Gov. Ned Lamont is expected to avoid “broad-based” tax increases and use some anticipated funding from the federal government to close deficits in the two-year budget proposal he will release Wednesday. 

As a result of the ongoing pandemic, Lamont will forgo the traditional in-person budget address to a joint session of the legislature. Instead, lawmakers will watch a pre-recorded speech from the governor at noon.

The governor’s second two-year budget proposal will need to close deficits of more than $1 billion in each of the next two years. The task will be somewhat easier given the state rainy day fund has exceeded $3 billion and budget shortfalls have shrunk amidst a high-performing stock market and better-than-expected tax returns. 

Lamont’s proposal is the first step in a long budget-drafting process that will stretch until late spring. The legislature will receive the proposal and go to work crafting its own two-year plan. Some lawmakers within Lamont’s party have worried the Democratic governor will introduce a stingy plan that fails to spend enough money to help the state claw its way back from the pandemic. 

Following a Tuesday briefing on the governor’s proposal, House Speaker Matt Ritter said the state budget needed to include adequate funding for issues raised by the pandemic. He pointed to health care, education, town aid, and social services. 

“Nobody’s supporting an austerity budget. We have a responsibility to look at the impacts of COVID both in the previous year and going forward,” Ritter said. 

Lamont has ruled out large-scale tax increases. He dismissed a proposal from Senate President Martin Looney to enact a statewide tax on houses valued at over $430,000. The governor is expected to propose some revenue ideas to support the state’s soon-to-be insolvent transportation fund, but highway tolls will not be on the agenda. 

In recent months, Lamont has reassured municipalities that the state would not cut funding to towns and cities especially with regards to education cost sharing grants. 

“We’re going to absolutely honor the ECS formula the legislature put in place now a few years ago which does increase the amount of funding that goes to those most distressed schools over a period of time,” he said Monday. In addition to holding the line on state funding, Lamont said school districts were getting hundreds of millions in federal CARES Act funding.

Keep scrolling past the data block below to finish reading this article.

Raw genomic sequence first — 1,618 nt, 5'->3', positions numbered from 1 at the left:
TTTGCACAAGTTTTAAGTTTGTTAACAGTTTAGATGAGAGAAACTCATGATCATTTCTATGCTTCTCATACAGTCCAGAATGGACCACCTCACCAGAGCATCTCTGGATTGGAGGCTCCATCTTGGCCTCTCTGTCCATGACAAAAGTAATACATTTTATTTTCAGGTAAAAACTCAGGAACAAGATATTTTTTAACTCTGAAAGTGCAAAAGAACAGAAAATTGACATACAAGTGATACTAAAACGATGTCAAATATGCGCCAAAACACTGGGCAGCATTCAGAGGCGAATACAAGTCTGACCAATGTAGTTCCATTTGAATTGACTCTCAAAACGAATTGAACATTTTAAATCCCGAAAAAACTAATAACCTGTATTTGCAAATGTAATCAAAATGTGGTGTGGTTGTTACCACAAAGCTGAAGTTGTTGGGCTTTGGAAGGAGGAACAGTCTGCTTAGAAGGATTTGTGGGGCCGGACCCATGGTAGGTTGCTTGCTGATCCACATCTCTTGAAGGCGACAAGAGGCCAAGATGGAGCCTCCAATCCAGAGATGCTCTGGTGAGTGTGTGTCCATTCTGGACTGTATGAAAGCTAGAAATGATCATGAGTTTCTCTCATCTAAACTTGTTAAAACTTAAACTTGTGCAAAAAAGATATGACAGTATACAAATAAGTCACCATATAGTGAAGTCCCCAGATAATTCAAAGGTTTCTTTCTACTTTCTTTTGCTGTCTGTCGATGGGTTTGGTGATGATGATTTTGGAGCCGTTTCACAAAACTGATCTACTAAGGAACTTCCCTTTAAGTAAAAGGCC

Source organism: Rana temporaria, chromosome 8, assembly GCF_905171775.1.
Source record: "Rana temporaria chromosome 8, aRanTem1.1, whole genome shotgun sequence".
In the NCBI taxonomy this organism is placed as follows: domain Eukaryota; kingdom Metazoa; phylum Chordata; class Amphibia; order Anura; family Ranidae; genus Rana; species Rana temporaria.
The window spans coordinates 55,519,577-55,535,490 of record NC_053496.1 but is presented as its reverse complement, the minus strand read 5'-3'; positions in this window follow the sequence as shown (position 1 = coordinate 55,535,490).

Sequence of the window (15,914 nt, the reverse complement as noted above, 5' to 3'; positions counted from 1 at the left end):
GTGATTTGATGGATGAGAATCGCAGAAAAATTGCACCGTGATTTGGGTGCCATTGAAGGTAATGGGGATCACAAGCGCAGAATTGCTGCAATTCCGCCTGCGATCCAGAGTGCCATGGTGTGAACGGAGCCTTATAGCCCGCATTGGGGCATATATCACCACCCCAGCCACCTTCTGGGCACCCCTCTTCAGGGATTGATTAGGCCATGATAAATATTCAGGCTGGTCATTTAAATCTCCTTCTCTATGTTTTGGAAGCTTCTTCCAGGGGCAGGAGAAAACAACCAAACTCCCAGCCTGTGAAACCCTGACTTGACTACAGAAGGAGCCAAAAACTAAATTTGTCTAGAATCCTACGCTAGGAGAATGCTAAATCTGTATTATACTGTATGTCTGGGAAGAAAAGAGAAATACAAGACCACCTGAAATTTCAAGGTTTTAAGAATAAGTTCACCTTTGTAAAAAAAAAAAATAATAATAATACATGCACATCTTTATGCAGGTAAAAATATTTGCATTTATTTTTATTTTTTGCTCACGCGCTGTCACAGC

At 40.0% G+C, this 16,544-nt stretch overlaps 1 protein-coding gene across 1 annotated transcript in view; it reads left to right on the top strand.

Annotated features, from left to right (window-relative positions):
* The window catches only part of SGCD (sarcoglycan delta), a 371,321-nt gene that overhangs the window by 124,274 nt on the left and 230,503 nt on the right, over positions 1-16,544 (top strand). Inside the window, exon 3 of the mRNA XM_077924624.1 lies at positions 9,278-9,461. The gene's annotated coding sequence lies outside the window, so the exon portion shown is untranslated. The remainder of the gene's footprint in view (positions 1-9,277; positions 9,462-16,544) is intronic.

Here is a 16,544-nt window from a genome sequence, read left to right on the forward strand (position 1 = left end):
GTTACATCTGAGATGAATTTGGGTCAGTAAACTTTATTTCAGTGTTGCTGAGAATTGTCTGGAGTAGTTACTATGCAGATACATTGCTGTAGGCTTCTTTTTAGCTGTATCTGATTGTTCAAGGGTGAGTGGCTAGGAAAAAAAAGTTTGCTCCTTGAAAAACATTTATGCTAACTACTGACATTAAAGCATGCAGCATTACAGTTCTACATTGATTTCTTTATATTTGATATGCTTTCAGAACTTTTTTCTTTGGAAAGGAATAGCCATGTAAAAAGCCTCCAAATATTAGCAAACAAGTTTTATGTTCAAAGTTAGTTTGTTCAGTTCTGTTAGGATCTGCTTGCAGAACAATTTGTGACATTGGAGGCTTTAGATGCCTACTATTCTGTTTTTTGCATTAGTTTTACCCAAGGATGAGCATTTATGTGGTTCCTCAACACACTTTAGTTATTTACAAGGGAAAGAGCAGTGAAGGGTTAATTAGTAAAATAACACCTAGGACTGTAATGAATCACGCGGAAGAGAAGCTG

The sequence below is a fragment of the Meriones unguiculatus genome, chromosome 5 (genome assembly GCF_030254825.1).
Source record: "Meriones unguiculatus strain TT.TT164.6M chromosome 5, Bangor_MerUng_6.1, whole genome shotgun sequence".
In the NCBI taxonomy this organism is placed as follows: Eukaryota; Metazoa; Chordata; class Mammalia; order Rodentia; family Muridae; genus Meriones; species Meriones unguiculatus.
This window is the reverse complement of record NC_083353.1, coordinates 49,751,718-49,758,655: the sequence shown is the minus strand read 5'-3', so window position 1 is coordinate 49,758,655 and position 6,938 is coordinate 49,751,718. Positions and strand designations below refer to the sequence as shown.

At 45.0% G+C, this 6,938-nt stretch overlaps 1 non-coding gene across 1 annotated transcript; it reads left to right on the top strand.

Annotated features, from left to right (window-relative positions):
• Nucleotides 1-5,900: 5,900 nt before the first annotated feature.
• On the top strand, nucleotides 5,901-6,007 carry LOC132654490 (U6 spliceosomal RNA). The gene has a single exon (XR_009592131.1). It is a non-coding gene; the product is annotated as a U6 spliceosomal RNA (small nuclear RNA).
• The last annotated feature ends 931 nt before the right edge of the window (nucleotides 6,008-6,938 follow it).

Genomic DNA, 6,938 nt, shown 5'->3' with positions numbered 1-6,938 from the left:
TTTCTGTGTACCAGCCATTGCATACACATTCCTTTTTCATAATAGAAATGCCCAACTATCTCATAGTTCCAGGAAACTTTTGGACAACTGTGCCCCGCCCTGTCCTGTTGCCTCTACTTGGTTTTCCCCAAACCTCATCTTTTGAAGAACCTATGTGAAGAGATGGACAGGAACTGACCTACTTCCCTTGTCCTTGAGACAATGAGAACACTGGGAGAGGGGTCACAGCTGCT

Federal funding will play a larger role in this year’s budgeting process and the potential for another COVID relief package from Congress remains a significant unknown as the state prepares a plan for the coming biennium. Lamont is expected to rely on that expected funding from the federal government to keep promises to towns and cities.

“Some initiatives may involve anticipated federal funding to make them happen in terms of education and municipal aid and things of that nature,” Looney said Tuesday. 

Both Ritter and Looney said it was difficult to predict how the budget drafted by the legislature may differ from the one Lamont proposes Wednesday. Between the possibility of additional federal funds and tax revenue estimates the state will not have until April, the budget picture could swing dramatically in the months before lawmakers arrive at their own plan.

“Anybody who thinks they know where this is going to head doesn’t,” Ritter said. “Those two things are perhaps the single two most important things to determine how we’re going to adopt a budget and we don’t have the answers yet.”

Looking at the broad strokes of the governor’s plan, Ritter said he expected there to be areas of agreement and points of friction. “That’s very common for a governor and a General Assembly no matter who’s in charge,” he said. 

Lamont’s proposal to the legislature is likely to include two potential sources of new revenue: recreational use of marijuana as well legalized online sports betting. There is an element of uncertainty to both concepts. 

The effort to legalize recreational cannabis faces a tight vote in the state’s Democrat-controlled legislature. In the past, Ritter has given the proposal 50-50 odds of passing this year. Asked about it Tuesday, the speaker said he was worried there were too many competing proposals on the concept. 

“The easiest way to kill a bill is to have a hundred different bills. I’m getting nervous about that,” he said. “We need to begin to fine-tune it and start getting people together around a consensus package here.”

The expanded gambling proposal depends largely on the result of ongoing negotiations between the Lamont administration and the two federally-recognized tribes who run Mohegan Sun and Foxwoods resort casinos. The tribes insist they have exclusive rights to operate legalized sports betting as a result of their compact with the state on casino gambling. Other parties, like off-track-betting operator Sportech and the Connecticut Lottery, say they have a right to participate. 

Two weeks ago, Lamont and representatives of the tribes said they were confident a deal could be reached this year.